Recommended Articles

This has been a guide to the discounted cash flow analysis. Here are some articles that will help you get more details about the discounted cash flow analysis, so just go through the link.

Iqoo 7 Series India Launch: 7 Things You Should Know About Upcoming Flagships

Mark your calendar to witness the unleashing of most powerful Monsters ever!

Exited to know more? Join us on 26.04.2023 for the launch of iQOO 7 Series.

— iQOO India (@IqooInd) April 13, 2023

As mentioned above, there will be at least two smartphones in India from the iQOO 7 Series. The first phone will be in 7 Legend and the second is teased as iQOO 7. The first phone is launched in China with the same name, while the second one seems another phone which was launched as iQOO Neo 5 in China (because of the Snapdragon 870).

The company has even partnered with BMW Motors to launch the special iQOO 7 Legend variant. Now, let’s move to the specs and other details of the iQOO 7 series in India.

The iQOO 7 (or iQOO Neo 5 5G in China) comes with an AG glass back that offers a frosted back panel. The phone offers a 91.45% screen-to-body ratio and an in-display fingerprint scanner. The dimensions of the phone are 163.34x 76.37×8.43 mm and its weight is 196g.

Both phones come with USB Type-C audio, sport stereo speakers, and also feature CS43131 amp with Hi-Fi audio support.

The iQOO 7 will pack a 6.62-inch Full HD+ 120Hz refresh rate AMOLED screen with a 300Hz touch sampling rate. It will have a peak brightness of 1,300 nits. The display also has support for HDR10+ and has a built-in Pixelworks X5 Pro display enhancement chip.

The iQOO 7 Legend will also pack a 6.62-inch FHD+ AMOLED screen with a 120Hz refresh rate and a 300Hz touch sampling rate. It will also come with up to 1300 nits peak brightness and 4096 levels of brightness adjustment.

iQOO 7 is powered by Snapdragon 870 chipset with support for both 5G SA/NSA networks. It also comes with a liquid cooling system along with a 6000mm² graphite board. As per the company, the heat dissipation volume of the phone has been increased to 210% compared to the previous model.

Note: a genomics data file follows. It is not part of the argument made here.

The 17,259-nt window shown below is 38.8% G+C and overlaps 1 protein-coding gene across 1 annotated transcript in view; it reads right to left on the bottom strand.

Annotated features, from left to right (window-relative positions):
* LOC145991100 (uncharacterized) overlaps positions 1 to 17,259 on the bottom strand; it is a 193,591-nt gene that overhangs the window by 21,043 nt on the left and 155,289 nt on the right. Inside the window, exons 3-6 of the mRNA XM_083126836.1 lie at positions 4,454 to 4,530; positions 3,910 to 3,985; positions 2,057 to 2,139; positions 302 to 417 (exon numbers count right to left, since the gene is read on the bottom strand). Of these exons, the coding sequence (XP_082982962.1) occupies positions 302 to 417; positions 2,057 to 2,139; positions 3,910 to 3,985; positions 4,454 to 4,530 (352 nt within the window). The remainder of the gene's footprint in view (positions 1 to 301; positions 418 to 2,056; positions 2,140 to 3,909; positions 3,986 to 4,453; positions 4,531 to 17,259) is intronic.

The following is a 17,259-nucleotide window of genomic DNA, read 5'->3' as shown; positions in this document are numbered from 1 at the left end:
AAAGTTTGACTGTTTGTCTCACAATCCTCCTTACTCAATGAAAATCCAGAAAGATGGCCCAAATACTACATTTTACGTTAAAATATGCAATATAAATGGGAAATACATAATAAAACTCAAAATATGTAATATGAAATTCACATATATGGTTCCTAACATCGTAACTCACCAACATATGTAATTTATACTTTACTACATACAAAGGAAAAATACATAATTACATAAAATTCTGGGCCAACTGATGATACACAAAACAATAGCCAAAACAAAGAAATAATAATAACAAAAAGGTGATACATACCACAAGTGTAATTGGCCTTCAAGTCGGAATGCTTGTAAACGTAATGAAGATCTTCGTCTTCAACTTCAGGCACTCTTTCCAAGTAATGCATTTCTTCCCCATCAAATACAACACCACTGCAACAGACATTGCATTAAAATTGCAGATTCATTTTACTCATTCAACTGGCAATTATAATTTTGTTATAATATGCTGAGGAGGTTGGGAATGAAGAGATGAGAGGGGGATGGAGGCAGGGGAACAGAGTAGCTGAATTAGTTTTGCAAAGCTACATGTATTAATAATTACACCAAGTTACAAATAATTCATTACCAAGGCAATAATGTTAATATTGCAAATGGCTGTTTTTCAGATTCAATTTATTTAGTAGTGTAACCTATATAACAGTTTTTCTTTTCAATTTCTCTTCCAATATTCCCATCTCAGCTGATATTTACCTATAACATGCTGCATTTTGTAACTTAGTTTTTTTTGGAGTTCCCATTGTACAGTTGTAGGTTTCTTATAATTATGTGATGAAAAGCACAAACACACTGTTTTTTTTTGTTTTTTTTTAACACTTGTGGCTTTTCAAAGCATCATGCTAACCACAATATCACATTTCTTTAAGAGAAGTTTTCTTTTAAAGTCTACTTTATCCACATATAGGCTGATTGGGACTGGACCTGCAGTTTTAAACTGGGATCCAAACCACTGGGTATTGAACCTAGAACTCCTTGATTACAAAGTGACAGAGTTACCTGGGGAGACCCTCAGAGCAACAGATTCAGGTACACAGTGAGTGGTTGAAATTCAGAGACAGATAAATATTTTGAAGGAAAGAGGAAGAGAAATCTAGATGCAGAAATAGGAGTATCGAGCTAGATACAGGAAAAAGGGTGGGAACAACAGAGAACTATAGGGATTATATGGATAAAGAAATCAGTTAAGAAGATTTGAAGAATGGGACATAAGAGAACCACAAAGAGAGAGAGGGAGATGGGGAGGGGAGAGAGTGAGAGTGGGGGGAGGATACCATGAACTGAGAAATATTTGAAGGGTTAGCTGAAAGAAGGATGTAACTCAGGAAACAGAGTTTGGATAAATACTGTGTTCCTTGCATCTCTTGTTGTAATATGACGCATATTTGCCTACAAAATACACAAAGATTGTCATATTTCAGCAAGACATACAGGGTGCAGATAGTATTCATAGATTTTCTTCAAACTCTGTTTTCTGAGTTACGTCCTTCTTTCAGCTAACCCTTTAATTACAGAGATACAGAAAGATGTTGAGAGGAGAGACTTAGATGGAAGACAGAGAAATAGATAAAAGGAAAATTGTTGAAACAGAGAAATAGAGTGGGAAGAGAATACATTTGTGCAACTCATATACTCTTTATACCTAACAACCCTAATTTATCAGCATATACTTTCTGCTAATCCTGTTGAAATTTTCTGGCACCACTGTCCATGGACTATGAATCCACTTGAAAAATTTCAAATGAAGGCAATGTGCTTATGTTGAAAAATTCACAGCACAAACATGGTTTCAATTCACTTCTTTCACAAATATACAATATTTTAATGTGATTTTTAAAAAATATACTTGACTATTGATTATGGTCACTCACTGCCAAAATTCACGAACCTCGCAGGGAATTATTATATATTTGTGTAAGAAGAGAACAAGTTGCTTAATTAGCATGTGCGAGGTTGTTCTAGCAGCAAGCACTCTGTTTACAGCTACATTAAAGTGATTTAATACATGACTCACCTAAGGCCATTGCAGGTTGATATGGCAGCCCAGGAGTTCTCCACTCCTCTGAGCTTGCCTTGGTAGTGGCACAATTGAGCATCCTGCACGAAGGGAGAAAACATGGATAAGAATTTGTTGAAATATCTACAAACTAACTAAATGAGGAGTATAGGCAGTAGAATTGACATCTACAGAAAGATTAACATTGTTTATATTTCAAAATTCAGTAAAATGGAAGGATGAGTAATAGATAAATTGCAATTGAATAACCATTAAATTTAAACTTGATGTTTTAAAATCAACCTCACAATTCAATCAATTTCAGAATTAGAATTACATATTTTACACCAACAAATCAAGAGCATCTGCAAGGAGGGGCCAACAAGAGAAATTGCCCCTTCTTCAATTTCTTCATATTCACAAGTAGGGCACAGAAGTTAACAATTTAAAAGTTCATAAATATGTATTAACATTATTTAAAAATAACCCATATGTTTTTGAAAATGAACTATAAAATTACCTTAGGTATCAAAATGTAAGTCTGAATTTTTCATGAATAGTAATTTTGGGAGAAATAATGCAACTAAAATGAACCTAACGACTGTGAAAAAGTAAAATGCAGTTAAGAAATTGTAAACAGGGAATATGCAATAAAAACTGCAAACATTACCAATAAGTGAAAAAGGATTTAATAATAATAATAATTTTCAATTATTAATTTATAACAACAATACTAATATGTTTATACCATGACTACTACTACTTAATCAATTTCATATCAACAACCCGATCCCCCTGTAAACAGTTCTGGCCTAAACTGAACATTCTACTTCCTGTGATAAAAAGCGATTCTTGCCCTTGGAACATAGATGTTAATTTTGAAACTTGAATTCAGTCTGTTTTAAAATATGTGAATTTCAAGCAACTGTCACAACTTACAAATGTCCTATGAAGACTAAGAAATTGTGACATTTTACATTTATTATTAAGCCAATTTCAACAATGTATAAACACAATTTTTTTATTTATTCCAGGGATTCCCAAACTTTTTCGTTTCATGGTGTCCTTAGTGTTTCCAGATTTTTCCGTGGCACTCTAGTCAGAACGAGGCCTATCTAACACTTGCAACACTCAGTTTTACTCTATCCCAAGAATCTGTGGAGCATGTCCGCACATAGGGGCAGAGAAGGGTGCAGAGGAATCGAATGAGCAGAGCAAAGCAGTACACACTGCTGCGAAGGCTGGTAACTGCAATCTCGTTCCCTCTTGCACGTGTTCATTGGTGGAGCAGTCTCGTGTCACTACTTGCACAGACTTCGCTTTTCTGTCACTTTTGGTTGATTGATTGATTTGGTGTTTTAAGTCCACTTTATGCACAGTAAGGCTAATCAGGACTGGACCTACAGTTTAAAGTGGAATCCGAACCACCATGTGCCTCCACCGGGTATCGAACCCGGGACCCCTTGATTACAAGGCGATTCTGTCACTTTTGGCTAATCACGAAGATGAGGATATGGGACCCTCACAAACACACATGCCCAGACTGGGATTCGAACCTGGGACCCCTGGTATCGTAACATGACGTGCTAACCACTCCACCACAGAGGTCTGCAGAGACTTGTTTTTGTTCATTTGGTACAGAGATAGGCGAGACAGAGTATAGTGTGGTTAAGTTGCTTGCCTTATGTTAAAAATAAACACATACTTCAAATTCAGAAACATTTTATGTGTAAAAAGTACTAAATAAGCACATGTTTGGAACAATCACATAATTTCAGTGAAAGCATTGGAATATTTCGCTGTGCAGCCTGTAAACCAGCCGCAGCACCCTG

Both smartphones come with up to 12GB LPDDR5 RAM and up to 256GB UFS 3.1 storage.

The iQOO 7 has a 48MP Sony IMX598 main camera with OIS. It has a 13MP ultra-wide camera with 2.5cm macro camera capabilities and a 2MP mono depth sensor. The phone has a 16MP punch-hole front camera.

The 7 Legend also features a 48MP main camera with OIS. It has a 13MP ultra-wide camera and a 13MP 50mm equivalent portrait camera with a dual-line motor to offer 2x optical zoom and 20x digital zoom. There is an in-screen 16MP front camera.

iQOO 7 will pack a 4,400mAh battery with support for up to 66W fast charging that can charge the phone 100% in just half an hour. It also supports 45W USB-PD charging.

7. iQOO 7 and iQOO 7 Legend Price & Availability

iQOO has already teased that it will launch its Snapdragon 888-powered phone in India under Rs. 40,000. So, the iQOO 7 Legend 5G price in India may start at Rs. 39,999 (just like iQOO 3) and it could be the most affordable phone in India with Snapdragon 888 chipset.

While the other phone, which is powered by Snapdragon 870, ie iQOO 7, will be a mid-range phone and it will be priced at around Rs. 27,880 approx as per its China pricing. Both the phones will be Amazon India exclusive and will go on sale in early May, 2023.

So this was all about iQOO 7 series India launch. Stay tuned for more updates on the same ahead of the launch!

Toast Redesigns Its Wooden Ipad Skins And Add The Ipad Mini